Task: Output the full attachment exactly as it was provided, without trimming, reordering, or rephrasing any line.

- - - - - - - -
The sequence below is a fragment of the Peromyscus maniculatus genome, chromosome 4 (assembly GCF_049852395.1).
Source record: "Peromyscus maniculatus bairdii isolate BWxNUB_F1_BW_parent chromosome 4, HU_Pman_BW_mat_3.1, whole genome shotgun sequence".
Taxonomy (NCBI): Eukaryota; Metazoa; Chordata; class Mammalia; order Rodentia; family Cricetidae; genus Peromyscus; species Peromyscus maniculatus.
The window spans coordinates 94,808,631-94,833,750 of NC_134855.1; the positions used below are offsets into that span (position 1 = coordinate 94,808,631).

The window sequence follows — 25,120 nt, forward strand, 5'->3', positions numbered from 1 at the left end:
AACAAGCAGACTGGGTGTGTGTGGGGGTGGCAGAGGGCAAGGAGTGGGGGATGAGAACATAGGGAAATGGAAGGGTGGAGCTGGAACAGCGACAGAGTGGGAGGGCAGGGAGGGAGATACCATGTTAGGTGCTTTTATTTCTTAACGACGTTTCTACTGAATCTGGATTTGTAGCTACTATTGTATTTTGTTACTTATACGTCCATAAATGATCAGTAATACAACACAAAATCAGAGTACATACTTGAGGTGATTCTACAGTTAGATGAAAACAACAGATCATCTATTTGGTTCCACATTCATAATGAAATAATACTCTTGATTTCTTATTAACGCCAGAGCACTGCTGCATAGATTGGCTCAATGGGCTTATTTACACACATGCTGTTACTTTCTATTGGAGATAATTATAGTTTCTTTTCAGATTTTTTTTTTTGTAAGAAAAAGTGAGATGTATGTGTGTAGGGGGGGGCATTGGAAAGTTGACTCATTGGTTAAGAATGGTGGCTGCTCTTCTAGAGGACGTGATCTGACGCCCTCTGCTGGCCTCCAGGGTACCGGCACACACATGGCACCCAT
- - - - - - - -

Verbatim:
The sequence below is a fragment of the Peromyscus maniculatus genome, chromosome 4 (assembly GCF_049852395.1).
Source record: "Peromyscus maniculatus bairdii isolate BWxNUB_F1_BW_parent chromosome 4, HU_Pman_BW_mat_3.1, whole genome shotgun sequence".
Taxonomy (NCBI): Eukaryota; Metazoa; Chordata; class Mammalia; order Rodentia; family Cricetidae; genus Peromyscus; species Peromyscus maniculatus.
The window spans coordinates 94,808,631-94,833,750 of NC_134855.1; the positions used below are offsets into that span (position 1 = coordinate 94,808,631).

The window sequence follows — 25,120 nt, forward strand, 5'->3', positions numbered from 1 at the left end:
AACAAGCAGACTGGGTGTGTGTGGGGGTGGCAGAGGGCAAGGAGTGGGGGATGAGAACATAGGGAAATGGAAGGGTGGAGCTGGAACAGCGACAGAGTGGGAGGGCAGGGAGGGAGATACCATGTTAGGTGCTTTTATTTCTTAACGACGTTTCTACTGAATCTGGATTTGTAGCTACTATTGTATTTTGTTACTTATACGTCCATAAATGATCAGTAATACAACACAAAATCAGAGTACATACTTGAGGTGATTCTACAGTTAGATGAAAACAACAGATCATCTATTTGGTTCCACATTCATAATGAAATAATACTCTTGATTTCTTATTAACGCCAGAGCACTGCTGCATAGATTGGCTCAATGGGCTTATTTACACACATGCTGTTACTTTCTATTGGAGATAATTATAGTTTCTTTTCAGATTTTTTTTTTTGTAAGAAAAAGTGAGATGTATGTGTGTAGGGGGGGGCATTGGAAAGTTGACTCATTGGTTAAGAATGGTGGCTGCTCTTCTAGAGGACGTGATCTGACGCCCTCTGCTGGCCTCCAGGGTACCGGCACACACATGGCACCCAT